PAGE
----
Examining Personal and Cultural Assumptions about Information Technology Using a Technology Abstinence Exercise
This paper describes an exercise in which undergraduate students were required to abstain for 48 hours from using one or more technologies that they have become accustomed to using on a regular basis (e.g., cellular telephone, video games, or Web browser). In the four class sections where this exercise was used, the students wrote journals and discussed and evaluated the experience. The students and instructors found the exercise valuable for accomplishing the goals of recognizing society's dependence on technology and trying to understand the situations of people with short-term limited access to technology. Students' journals and other subsequent reactions to the experience to show how various aspects of the educational process are addressed in the exercise. Improvements based on instructors' observations and students' evaluations of the experience are suggested.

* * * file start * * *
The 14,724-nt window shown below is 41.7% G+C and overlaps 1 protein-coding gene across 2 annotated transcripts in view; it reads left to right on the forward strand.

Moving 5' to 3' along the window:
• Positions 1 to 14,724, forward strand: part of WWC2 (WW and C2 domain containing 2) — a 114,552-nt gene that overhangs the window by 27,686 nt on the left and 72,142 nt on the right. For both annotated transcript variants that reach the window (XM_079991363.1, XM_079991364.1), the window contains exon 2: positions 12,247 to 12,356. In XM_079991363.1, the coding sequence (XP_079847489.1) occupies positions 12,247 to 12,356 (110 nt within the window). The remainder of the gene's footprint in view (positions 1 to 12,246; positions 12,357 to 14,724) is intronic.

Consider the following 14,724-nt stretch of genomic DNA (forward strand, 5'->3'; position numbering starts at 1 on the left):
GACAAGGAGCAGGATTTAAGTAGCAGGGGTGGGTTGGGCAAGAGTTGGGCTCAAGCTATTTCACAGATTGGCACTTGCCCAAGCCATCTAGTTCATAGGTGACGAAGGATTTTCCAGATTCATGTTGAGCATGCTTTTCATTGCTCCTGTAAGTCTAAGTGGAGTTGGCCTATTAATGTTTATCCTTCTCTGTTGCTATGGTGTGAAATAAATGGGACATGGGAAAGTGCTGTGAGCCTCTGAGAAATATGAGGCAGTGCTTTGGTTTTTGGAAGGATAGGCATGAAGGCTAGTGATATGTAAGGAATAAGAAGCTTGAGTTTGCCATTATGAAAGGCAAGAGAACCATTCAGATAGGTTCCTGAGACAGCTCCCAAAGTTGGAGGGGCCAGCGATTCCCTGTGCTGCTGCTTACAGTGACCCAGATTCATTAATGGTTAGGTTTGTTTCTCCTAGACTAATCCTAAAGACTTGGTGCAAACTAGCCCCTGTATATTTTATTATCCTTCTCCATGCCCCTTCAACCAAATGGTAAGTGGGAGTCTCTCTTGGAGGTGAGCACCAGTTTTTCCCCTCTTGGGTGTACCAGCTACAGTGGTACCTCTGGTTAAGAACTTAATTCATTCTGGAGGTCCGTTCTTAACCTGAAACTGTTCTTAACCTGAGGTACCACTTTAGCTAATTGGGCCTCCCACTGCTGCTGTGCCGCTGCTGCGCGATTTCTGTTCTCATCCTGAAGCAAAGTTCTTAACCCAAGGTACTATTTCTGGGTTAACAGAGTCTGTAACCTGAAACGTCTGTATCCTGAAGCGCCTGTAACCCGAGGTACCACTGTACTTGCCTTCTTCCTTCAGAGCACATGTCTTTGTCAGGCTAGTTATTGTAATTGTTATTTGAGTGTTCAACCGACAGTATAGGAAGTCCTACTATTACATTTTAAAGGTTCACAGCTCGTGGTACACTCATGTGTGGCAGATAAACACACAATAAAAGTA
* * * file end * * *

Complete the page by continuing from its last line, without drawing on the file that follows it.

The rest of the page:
Stam, Kathryn R. and Stanton, Jeffrey M.
"Examining Personal and Cultural Assumptions about Information Technology Using a Technology Abstinence Exercise,"
Journal of Information Systems Education: Vol. 15
Available at: https://aisel.aisnet.org/jise/vol15/iss1/10
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